So you want to start a meditation practice? Maybe you’ve tried it a couple times but didn’t stick to it. Maybe you dabbled in it once before but got discouraged thinking you weren’t doing it right.
Whatever the experience, you’re still curious about it and all the benefits it could bring into your life…if only you actually did it.
In order to start a meditation practice that will serve you, it helps to know the basics: where, when and how.
Good thing is, you can do it. Meditation is not just for hippies, Buddhists or “new-agey” vegans only. It’s for everyone, you and me.
Starting with confidence will encourage you to keep at it. And consistency is key.
Let’s break down the “Foundational 3” of a strong meditation practice.
1. WHERE? Away From The Distractions
If you’re just starting out, keep it simple; don’t bother with what your environment looks like. The zafu pillow, the incense, the mala beads, all tend to distract from the simple purpose of meditation. (In time, you may want to add those things to your dedicated meditation area, but I’d suggest waiting until after you’ve created the habit of meditating.)
Find a comfortable, quiet space where you won’t have any visual or audible distractions.
Typical distractions are people, pets and phones…
- Phones – put them on airplane mode and use your timer only.
- Pets – get them out of the room so they’re not tempted to cuddle you or bark at passersby.
- People – let everyone know your meditation time and where you’re going to be so they respect this time. You have the right to request that they respect your mental health program. Maybe they’ll be inspired to start their own.
Get out of your bedroom so you’re not tempted to fall back asleep; the walk to another room will help wake you up. If you need a blanket so you’re not freezing, use a light one, nothing too heavy.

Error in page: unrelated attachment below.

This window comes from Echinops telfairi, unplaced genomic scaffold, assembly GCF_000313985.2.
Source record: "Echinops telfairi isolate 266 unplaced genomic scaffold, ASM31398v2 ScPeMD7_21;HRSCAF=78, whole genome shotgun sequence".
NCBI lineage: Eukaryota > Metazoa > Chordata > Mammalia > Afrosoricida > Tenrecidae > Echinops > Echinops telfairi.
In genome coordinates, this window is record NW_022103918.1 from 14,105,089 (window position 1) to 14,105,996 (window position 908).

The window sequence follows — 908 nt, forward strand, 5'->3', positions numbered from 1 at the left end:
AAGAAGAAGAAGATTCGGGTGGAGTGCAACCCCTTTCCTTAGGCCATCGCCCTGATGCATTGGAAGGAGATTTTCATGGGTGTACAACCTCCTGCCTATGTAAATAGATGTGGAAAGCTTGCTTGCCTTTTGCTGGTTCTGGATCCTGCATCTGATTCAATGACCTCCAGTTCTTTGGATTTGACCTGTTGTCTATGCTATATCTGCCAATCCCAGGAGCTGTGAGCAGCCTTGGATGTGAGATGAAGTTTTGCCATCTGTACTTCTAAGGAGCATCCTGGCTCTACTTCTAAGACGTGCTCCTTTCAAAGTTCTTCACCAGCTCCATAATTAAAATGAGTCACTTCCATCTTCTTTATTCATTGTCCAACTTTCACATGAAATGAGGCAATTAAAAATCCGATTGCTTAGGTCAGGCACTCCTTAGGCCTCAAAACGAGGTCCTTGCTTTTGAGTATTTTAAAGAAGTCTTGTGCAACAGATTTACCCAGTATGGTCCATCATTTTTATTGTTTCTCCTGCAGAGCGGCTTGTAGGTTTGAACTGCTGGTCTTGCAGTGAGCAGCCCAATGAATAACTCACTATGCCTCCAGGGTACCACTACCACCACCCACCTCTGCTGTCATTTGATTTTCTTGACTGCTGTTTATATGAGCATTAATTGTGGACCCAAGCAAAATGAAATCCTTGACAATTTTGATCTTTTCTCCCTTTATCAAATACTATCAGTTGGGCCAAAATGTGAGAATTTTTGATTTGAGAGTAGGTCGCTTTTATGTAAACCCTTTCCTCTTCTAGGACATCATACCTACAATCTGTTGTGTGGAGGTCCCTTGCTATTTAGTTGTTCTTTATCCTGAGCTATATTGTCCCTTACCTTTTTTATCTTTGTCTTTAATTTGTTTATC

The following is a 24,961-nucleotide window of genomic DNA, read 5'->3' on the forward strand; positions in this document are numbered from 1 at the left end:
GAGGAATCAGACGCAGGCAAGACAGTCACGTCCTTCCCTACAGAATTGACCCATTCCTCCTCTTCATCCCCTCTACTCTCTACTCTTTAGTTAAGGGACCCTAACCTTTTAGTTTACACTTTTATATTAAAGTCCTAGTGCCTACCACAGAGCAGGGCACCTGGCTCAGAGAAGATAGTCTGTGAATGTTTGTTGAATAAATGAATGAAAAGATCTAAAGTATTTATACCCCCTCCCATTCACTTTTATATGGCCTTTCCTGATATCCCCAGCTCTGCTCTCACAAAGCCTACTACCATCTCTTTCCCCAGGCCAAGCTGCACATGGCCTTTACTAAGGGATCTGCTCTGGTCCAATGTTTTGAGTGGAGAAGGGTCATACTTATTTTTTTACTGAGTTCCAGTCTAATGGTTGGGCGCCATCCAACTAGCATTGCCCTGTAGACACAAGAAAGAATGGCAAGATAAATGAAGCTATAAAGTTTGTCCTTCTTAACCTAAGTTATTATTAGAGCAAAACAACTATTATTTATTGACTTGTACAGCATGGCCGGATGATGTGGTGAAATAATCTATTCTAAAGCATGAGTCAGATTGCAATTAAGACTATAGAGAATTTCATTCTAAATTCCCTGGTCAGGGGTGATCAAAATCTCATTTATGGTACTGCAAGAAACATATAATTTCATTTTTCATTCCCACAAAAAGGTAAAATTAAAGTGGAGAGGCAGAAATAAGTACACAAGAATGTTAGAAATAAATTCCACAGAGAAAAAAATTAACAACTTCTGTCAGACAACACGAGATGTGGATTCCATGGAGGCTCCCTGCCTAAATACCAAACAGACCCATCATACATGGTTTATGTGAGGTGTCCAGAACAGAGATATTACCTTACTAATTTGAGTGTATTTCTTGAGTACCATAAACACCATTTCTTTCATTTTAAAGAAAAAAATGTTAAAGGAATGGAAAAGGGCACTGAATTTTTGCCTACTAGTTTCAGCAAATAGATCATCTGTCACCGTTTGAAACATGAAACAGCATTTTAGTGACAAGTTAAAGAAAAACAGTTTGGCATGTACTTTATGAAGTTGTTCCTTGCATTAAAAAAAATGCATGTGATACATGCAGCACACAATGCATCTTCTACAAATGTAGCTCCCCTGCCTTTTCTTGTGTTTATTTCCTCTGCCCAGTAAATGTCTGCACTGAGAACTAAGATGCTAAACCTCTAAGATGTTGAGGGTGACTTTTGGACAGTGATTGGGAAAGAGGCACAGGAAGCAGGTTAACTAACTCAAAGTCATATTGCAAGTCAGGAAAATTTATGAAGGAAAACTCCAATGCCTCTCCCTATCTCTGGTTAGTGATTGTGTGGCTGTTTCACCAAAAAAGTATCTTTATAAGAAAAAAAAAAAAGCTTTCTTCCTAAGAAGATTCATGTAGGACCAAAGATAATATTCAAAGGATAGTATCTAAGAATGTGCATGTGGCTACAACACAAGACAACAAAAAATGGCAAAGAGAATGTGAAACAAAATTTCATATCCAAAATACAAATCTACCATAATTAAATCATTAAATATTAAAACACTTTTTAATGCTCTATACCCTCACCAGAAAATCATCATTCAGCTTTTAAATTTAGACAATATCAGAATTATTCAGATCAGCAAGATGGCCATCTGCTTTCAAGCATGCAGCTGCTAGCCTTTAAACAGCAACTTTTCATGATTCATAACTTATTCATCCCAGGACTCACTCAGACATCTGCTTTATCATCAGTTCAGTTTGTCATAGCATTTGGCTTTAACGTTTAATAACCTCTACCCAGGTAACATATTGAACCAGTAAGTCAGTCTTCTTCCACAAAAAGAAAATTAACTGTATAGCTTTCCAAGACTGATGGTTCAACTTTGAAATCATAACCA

Try to stick to the same location for each sitting. A room with a door to keep the space protected and private is preferred. Helps to keep the intentional energy swarming about you the entire time.
2. WHEN? Fit It In Daily
Mornings are usually easier to settle the mind because you’re just waking up from a resting period. It’s when your mind is most open and receptive.
Plus, it’s easier to mitigate the typical distractions first thing in the morning, when nothing else has pull over your attention. You aren’t fending off the barrage of information from the day yet. Early enough before the rest of the house wakes up, before duty calls of being a parent or a business owner.
As for how often to meditate, it’s best to have a practice that you can fit in daily, rather than going several days without it because you can’t squeeze it in.
Decide how long you will sit. Then, set your timer and stay seated until it goes off.
A client of mine, Elaine, complained about not being able to fit in 20 minutes of meditation into everyday, so there were days she’d skip it because of her busy schedule.
I encouraged her to fit in at least 10 minutes a day because any amount of time to calm the mind is better than nothing.